Skiing for freedomSix hours on cross country skis will leave Abra Hovgaard mentally and physically exhausted.
By: Jen Cullen The Republican Eagle, Worthington Daily Globe
Six hours on cross country skis will leave Abra Hovgaard mentally and physically exhausted.
The Red Wing woman sees it as the least she can do.
"If someone can be in slavery their whole life, I can be uncomfortable for six hours," Hovgaard said Monday.
On Saturday the 30-year-old will participate in the annual American Birkebeiner, a 54 kilometer race from Cable to Hayward, Wis.
Though she's been on skis since she was a child, Hovgaard is not participating merely because she loves the sport.
Hovgaard is attempting to raise awareness for Free the Slaves, a non-profit organization based in Washington, D.C., that frees slaves worldwide and helps them rebuild their lives.
Hovgaard has already raised almost $2,000 for the non-profit by asking for a dollar per kilometer she'll race.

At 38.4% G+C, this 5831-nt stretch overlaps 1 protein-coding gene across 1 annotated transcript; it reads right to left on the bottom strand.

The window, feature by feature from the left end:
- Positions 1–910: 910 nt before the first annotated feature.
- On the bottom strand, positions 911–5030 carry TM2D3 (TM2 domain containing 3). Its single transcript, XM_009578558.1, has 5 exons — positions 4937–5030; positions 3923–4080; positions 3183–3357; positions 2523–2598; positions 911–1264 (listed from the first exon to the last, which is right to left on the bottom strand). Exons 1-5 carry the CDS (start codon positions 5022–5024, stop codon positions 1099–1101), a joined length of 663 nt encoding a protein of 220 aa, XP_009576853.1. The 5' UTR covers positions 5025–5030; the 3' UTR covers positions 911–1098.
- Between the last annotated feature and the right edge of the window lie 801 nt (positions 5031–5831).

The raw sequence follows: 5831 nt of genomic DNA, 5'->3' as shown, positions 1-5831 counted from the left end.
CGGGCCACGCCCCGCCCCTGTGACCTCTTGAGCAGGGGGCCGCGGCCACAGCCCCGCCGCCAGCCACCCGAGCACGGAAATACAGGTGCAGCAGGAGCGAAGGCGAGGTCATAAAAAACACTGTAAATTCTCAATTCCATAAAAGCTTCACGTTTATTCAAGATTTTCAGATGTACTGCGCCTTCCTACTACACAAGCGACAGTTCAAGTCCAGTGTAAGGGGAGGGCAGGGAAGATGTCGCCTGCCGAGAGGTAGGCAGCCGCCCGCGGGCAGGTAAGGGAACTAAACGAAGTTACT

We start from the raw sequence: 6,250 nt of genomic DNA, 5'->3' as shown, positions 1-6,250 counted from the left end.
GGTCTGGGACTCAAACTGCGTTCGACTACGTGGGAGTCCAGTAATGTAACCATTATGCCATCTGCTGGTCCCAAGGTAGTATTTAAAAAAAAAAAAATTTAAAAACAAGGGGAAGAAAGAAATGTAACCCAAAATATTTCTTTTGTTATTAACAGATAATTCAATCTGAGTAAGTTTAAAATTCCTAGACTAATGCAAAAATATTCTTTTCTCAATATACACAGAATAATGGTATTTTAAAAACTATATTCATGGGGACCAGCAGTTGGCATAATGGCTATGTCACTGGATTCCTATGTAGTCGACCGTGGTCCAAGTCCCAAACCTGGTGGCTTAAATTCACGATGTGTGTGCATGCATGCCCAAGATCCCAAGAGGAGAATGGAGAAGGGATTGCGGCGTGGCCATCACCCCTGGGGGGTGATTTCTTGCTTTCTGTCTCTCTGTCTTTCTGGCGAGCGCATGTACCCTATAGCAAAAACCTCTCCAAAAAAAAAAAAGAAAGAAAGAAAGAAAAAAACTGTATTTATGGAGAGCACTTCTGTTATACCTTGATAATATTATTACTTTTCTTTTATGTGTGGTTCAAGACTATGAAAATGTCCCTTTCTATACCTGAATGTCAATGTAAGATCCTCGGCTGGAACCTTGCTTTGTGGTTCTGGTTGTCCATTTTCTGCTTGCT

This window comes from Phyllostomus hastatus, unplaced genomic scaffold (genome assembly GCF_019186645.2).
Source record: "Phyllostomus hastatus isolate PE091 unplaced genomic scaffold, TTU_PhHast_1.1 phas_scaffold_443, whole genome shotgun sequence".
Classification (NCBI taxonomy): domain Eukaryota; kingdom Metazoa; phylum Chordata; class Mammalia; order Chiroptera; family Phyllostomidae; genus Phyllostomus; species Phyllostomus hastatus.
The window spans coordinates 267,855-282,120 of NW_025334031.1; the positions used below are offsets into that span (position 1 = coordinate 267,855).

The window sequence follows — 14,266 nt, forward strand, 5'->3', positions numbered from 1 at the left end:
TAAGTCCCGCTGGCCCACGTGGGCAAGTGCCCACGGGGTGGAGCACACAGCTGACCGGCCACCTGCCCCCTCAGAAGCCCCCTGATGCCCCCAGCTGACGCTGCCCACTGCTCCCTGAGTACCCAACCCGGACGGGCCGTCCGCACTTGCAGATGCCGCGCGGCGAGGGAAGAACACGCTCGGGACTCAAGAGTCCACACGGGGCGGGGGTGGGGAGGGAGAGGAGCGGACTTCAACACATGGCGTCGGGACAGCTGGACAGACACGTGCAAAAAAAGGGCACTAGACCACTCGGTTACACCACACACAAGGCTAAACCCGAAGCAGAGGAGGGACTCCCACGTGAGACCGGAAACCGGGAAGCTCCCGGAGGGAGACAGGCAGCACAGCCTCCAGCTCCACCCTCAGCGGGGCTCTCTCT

On Saturday she'll take a more out-there approach to get people's attention by wearing a homemade "Skiing for Freedom" sign and handing out information cards.
"That's my hope — that I stick out," said Hovgaard, who will ski at least part of the race with her husband, Jon. "More people need to understand that this exists."
Hovgaard has spent five years spreading the word about slavery, an issue she took interest in after reading a book by Kevin Bales, president of Free the Slaves.
A Red Wing resident for about three years, Hovgaard said she's discovered a community that is interested in helping eradicate slavery even though residents know little about it.
"People think it only occurs 'over there,'" Hovgaard said. "People are totally shocked about what's really going on."
Hovgaard said about 15,000 people are brought to the United States every year to serve as slaves, including farm and domestic workers and mail-order brides.
If her Birkebeiner experience — this is the third time she's participated — empowers only one person to ask questions or get involved, Hovgaard will be happy.
"Most people are brought to freedom because of the watchful eye of a neighbor, friend or teacher," she said.
Almost 10,000 skiers from 21 countries and 48 U.S. states are expected to participate in the 36th American Birkebeiner